A bold polka-dot V-neck blouse worn with a wide red sash over skinny pants, with flat, wide-brimmed straw hats. Huge round buttons closing jackers. A frilly long skirt revealing one leg. White blouses with bouffant sleeves.
Many items in Jacquemus’ collection could easily have found a place on the runways of Christian Lacroix, Ungaro, or even Gianfranco Ferré back in the 1980s. But while these designers’ grand gestures inevitably conjured up divas of the Alexis Colby variety, at Jacquemus, these pieces were new ways to express his idiosyncratic message of deceptively innocent, clunky femininity.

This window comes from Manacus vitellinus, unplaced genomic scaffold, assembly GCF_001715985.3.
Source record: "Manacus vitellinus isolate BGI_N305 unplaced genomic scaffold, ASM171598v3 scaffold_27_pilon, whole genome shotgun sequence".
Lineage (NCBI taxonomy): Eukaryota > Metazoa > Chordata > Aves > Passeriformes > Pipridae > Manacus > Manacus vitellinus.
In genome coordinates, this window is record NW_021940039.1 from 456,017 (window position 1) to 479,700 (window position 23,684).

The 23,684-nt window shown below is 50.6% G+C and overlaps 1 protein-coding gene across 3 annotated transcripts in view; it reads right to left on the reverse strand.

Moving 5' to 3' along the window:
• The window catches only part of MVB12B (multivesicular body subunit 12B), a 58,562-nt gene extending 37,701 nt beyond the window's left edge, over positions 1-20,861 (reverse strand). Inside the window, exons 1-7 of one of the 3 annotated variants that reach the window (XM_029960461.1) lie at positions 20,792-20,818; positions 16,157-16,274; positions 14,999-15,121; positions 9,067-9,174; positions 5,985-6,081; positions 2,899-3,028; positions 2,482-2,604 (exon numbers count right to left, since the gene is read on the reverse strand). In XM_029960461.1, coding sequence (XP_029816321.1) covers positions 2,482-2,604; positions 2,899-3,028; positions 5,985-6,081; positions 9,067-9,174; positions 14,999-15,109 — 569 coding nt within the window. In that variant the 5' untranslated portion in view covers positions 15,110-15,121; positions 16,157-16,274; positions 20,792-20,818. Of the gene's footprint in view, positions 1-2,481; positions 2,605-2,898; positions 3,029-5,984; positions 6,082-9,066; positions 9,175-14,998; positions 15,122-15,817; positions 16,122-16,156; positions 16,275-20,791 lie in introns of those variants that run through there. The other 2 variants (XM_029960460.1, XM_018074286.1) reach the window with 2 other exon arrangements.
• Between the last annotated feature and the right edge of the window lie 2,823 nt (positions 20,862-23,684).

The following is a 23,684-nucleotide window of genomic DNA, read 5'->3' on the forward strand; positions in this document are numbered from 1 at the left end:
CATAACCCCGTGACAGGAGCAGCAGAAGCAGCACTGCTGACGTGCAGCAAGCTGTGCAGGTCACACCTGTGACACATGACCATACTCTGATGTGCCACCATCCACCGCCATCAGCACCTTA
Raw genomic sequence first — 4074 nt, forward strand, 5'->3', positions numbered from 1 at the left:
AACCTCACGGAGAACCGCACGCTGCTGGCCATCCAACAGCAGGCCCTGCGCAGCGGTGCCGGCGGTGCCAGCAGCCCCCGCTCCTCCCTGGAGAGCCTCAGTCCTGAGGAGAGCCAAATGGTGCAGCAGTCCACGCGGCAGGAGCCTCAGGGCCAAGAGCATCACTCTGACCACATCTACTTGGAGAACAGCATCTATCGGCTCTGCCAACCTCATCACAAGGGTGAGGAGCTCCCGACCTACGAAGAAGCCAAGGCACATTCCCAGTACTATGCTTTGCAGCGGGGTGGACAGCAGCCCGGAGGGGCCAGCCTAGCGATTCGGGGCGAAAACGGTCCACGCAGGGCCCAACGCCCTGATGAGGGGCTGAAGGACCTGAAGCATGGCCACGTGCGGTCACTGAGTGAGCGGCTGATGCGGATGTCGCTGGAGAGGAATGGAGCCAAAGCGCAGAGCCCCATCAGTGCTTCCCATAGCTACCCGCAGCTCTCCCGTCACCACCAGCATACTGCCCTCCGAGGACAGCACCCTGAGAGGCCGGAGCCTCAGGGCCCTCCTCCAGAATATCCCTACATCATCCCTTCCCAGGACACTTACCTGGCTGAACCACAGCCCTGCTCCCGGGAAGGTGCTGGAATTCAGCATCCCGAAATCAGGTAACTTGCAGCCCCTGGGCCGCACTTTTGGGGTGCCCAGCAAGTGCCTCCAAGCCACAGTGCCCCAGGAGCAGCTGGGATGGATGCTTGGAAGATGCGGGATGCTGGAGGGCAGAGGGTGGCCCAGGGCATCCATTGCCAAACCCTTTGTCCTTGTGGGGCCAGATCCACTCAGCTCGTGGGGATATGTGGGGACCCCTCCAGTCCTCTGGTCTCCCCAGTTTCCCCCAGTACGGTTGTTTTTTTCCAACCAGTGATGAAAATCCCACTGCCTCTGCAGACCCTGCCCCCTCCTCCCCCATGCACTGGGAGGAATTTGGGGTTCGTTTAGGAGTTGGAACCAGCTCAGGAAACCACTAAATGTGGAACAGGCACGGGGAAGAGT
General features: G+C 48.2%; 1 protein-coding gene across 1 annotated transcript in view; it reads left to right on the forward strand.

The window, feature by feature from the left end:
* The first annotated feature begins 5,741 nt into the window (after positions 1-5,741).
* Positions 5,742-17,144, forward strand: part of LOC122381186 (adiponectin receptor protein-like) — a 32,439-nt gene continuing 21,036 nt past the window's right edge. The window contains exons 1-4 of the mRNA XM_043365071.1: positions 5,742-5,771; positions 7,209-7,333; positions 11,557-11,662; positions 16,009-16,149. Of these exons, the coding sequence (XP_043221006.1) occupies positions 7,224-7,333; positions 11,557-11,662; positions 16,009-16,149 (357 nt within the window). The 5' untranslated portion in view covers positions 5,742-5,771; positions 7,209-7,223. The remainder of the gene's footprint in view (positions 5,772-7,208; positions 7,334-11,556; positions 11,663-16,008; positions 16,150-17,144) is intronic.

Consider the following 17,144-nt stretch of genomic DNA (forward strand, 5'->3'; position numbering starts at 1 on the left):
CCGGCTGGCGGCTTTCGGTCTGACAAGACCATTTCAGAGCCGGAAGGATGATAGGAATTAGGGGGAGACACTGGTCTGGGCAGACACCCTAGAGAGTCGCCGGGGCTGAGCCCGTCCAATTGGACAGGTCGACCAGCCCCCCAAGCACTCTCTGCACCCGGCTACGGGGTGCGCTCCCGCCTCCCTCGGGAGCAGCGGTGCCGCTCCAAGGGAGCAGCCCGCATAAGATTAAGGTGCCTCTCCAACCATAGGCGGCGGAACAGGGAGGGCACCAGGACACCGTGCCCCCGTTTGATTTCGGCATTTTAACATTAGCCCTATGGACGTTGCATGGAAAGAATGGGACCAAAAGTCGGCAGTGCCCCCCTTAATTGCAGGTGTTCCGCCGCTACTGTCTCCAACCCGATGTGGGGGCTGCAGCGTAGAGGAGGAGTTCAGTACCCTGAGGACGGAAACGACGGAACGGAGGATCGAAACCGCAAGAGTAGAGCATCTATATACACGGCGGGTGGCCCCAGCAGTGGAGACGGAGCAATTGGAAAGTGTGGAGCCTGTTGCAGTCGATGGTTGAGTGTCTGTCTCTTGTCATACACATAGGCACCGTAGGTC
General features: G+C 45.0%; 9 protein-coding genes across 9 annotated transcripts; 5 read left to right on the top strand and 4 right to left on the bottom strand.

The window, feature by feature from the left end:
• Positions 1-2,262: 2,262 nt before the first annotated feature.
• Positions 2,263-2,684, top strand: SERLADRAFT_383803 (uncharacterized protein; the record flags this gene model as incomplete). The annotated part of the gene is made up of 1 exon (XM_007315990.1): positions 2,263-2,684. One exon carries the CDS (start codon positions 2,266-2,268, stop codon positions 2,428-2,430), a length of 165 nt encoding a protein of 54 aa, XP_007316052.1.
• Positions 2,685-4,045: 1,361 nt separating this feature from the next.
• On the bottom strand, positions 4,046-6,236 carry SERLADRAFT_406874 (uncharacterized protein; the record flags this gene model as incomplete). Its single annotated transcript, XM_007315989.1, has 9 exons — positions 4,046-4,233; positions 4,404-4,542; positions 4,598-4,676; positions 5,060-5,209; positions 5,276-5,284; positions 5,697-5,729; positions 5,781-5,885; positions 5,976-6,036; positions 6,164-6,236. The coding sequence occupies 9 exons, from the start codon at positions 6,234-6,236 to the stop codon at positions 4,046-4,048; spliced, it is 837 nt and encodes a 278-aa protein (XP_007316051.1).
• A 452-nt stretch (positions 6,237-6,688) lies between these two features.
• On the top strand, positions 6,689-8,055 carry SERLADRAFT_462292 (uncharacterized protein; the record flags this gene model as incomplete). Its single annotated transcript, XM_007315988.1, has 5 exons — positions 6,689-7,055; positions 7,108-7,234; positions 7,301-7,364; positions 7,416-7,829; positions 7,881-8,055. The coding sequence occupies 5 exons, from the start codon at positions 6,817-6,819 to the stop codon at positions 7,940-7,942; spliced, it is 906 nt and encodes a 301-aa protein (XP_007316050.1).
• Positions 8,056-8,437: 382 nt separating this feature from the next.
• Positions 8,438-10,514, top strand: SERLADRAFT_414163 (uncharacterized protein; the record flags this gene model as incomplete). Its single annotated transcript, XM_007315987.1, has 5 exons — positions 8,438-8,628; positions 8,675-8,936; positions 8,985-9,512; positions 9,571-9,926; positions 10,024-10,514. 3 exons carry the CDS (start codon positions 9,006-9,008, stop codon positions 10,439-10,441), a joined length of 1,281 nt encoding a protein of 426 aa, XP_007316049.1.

This time around the designer looked even further than the eighties for inspiration. His starting point was the nativity scene figurines from the French Provence area, that include a host of characters from the Arlesienne (very Lacroix), though the grandfather and the baker.
The models included veteran Roos Van Bosstraeten, who paraded the clothes against a halo of orange lights. The effect was of offbeat peasant girls, an image that looks fit for Instagram, where the designer is a darling. Not everything worked, as in a gray tunic sprouting tulle around the thighs, and the overall message somewhat lacked urgency. But there were charming pieces as well, especially the wide-shouldered white lace top, and the triangle-shaped black top edged with lace.